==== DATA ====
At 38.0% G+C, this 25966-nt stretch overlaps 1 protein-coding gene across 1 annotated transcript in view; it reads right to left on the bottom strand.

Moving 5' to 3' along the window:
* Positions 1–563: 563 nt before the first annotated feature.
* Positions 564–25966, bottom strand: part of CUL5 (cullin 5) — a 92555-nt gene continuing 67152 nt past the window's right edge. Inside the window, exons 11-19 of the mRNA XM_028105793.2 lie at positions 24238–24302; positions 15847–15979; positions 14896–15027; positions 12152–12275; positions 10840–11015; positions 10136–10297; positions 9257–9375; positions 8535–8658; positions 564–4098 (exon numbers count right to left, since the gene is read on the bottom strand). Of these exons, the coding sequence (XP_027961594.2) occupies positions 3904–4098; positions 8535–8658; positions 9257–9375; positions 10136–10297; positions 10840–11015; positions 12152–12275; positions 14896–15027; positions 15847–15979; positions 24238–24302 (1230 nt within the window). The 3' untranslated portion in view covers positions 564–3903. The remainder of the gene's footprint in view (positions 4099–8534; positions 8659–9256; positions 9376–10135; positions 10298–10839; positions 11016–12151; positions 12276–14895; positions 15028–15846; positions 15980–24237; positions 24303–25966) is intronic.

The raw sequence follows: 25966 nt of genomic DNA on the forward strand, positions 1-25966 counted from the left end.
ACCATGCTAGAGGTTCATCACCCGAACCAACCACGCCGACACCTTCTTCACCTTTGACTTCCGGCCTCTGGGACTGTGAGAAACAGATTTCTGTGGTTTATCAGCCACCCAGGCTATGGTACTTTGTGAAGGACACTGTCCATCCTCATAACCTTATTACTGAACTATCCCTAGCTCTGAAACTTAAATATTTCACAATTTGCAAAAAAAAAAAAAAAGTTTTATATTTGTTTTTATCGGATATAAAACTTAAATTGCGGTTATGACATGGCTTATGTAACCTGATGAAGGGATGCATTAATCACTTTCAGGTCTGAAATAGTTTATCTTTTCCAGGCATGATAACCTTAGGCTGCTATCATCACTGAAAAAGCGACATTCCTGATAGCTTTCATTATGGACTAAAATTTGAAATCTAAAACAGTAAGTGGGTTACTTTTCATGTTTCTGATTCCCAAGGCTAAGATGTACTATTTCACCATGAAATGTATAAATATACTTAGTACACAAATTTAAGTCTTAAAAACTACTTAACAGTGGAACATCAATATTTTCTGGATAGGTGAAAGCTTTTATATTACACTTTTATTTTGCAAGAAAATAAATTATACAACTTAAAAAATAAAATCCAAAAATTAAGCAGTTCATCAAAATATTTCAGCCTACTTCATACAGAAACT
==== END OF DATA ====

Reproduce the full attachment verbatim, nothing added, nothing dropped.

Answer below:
At 38.0% G+C, this 25966-nt stretch overlaps 1 protein-coding gene across 1 annotated transcript in view; it reads right to left on the bottom strand.

Moving 5' to 3' along the window:
* Positions 1–563: 563 nt before the first annotated feature.
* Positions 564–25966, bottom strand: part of CUL5 (cullin 5) — a 92555-nt gene continuing 67152 nt past the window's right edge. Inside the window, exons 11-19 of the mRNA XM_028105793.2 lie at positions 24238–24302; positions 15847–15979; positions 14896–15027; positions 12152–12275; positions 10840–11015; positions 10136–10297; positions 9257–9375; positions 8535–8658; positions 564–4098 (exon numbers count right to left, since the gene is read on the bottom strand). Of these exons, the coding sequence (XP_027961594.2) occupies positions 3904–4098; positions 8535–8658; positions 9257–9375; positions 10136–10297; positions 10840–11015; positions 12152–12275; positions 14896–15027; positions 15847–15979; positions 24238–24302 (1230 nt within the window). The 3' untranslated portion in view covers positions 564–3903. The remainder of the gene's footprint in view (positions 4099–8534; positions 8659–9256; positions 9376–10135; positions 10298–10839; positions 11016–12151; positions 12276–14895; positions 15028–15846; positions 15980–24237; positions 24303–25966) is intronic.

The raw sequence follows: 25966 nt of genomic DNA on the forward strand, positions 1-25966 counted from the left end.
ACCATGCTAGAGGTTCATCACCCGAACCAACCACGCCGACACCTTCTTCACCTTTGACTTCCGGCCTCTGGGACTGTGAGAAACAGATTTCTGTGGTTTATCAGCCACCCAGGCTATGGTACTTTGTGAAGGACACTGTCCATCCTCATAACCTTATTACTGAACTATCCCTAGCTCTGAAACTTAAATATTTCACAATTTGCAAAAAAAAAAAAAAAGTTTTATATTTGTTTTTATCGGATATAAAACTTAAATTGCGGTTATGACATGGCTTATGTAACCTGATGAAGGGATGCATTAATCACTTTCAGGTCTGAAATAGTTTATCTTTTCCAGGCATGATAACCTTAGGCTGCTATCATCACTGAAAAAGCGACATTCCTGATAGCTTTCATTATGGACTAAAATTTGAAATCTAAAACAGTAAGTGGGTTACTTTTCATGTTTCTGATTCCCAAGGCTAAGATGTACTATTTCACCATGAAATGTATAAATATACTTAGTACACAAATTTAAGTCTTAAAAACTACTTAACAGTGGAACATCAATATTTTCTGGATAGGTGAAAGCTTTTATATTACACTTTTATTTTGCAAGAAAATAAATTATACAACTTAAAAAATAAAATCCAAAAATTAAGCAGTTCATCAAAATATTTCAGCCTACTTCATACAGAAACT